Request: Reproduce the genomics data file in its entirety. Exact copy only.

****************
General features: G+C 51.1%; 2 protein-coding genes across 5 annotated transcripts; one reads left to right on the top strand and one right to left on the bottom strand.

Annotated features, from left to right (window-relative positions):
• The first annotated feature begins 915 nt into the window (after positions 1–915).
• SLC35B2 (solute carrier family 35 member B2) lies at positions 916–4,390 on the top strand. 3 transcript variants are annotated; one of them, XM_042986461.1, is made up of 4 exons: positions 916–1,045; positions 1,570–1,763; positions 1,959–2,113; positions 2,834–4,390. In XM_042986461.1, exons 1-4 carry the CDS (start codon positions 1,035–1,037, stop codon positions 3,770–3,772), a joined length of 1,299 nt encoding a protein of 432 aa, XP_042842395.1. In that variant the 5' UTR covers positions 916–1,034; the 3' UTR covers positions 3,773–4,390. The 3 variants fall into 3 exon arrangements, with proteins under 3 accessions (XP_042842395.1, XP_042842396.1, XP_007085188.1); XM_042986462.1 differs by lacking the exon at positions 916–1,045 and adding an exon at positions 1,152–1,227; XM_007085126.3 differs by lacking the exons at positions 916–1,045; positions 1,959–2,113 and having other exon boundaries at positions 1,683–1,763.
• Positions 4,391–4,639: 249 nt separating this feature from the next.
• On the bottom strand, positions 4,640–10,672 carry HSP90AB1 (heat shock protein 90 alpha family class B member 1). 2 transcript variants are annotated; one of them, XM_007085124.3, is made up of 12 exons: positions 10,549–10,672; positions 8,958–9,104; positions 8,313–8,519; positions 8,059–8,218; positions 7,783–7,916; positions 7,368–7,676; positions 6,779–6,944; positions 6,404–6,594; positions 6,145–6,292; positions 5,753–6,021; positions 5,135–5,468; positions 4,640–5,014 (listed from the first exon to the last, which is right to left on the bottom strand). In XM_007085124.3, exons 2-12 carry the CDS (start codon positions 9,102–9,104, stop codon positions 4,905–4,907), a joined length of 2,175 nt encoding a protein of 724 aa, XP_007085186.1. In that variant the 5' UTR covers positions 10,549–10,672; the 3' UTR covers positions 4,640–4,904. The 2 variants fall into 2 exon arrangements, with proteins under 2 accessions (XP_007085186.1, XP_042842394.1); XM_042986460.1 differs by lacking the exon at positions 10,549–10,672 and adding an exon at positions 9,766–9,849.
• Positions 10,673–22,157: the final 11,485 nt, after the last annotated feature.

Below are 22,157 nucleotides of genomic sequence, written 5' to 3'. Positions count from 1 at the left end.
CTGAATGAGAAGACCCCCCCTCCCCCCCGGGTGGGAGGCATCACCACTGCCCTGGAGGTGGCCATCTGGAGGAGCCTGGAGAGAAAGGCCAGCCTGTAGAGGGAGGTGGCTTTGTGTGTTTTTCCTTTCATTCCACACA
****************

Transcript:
General features: G+C 51.1%; 2 protein-coding genes across 5 annotated transcripts; one reads left to right on the top strand and one right to left on the bottom strand.

Annotated features, from left to right (window-relative positions):
• The first annotated feature begins 915 nt into the window (after positions 1–915).
• SLC35B2 (solute carrier family 35 member B2) lies at positions 916–4,390 on the top strand. 3 transcript variants are annotated; one of them, XM_042986461.1, is made up of 4 exons: positions 916–1,045; positions 1,570–1,763; positions 1,959–2,113; positions 2,834–4,390. In XM_042986461.1, exons 1-4 carry the CDS (start codon positions 1,035–1,037, stop codon positions 3,770–3,772), a joined length of 1,299 nt encoding a protein of 432 aa, XP_042842395.1. In that variant the 5' UTR covers positions 916–1,034; the 3' UTR covers positions 3,773–4,390. The 3 variants fall into 3 exon arrangements, with proteins under 3 accessions (XP_042842395.1, XP_042842396.1, XP_007085188.1); XM_042986462.1 differs by lacking the exon at positions 916–1,045 and adding an exon at positions 1,152–1,227; XM_007085126.3 differs by lacking the exons at positions 916–1,045; positions 1,959–2,113 and having other exon boundaries at positions 1,683–1,763.
• Positions 4,391–4,639: 249 nt separating this feature from the next.
• On the bottom strand, positions 4,640–10,672 carry HSP90AB1 (heat shock protein 90 alpha family class B member 1). 2 transcript variants are annotated; one of them, XM_007085124.3, is made up of 12 exons: positions 10,549–10,672; positions 8,958–9,104; positions 8,313–8,519; positions 8,059–8,218; positions 7,783–7,916; positions 7,368–7,676; positions 6,779–6,944; positions 6,404–6,594; positions 6,145–6,292; positions 5,753–6,021; positions 5,135–5,468; positions 4,640–5,014 (listed from the first exon to the last, which is right to left on the bottom strand). In XM_007085124.3, exons 2-12 carry the CDS (start codon positions 9,102–9,104, stop codon positions 4,905–4,907), a joined length of 2,175 nt encoding a protein of 724 aa, XP_007085186.1. In that variant the 5' UTR covers positions 10,549–10,672; the 3' UTR covers positions 4,640–4,904. The 2 variants fall into 2 exon arrangements, with proteins under 2 accessions (XP_007085186.1, XP_042842394.1); XM_042986460.1 differs by lacking the exon at positions 10,549–10,672 and adding an exon at positions 9,766–9,849.
• Positions 10,673–22,157: the final 11,485 nt, after the last annotated feature.

Below are 22,157 nucleotides of genomic sequence, written 5' to 3'. Positions count from 1 at the left end.
CTGAATGAGAAGACCCCCCCTCCCCCCCGGGTGGGAGGCATCACCACTGCCCTGGAGGTGGCCATCTGGAGGAGCCTGGAGAGAAAGGCCAGCCTGTAGAGGGAGGTGGCTTTGTGTGTTTTTCCTTTCATTCCACACA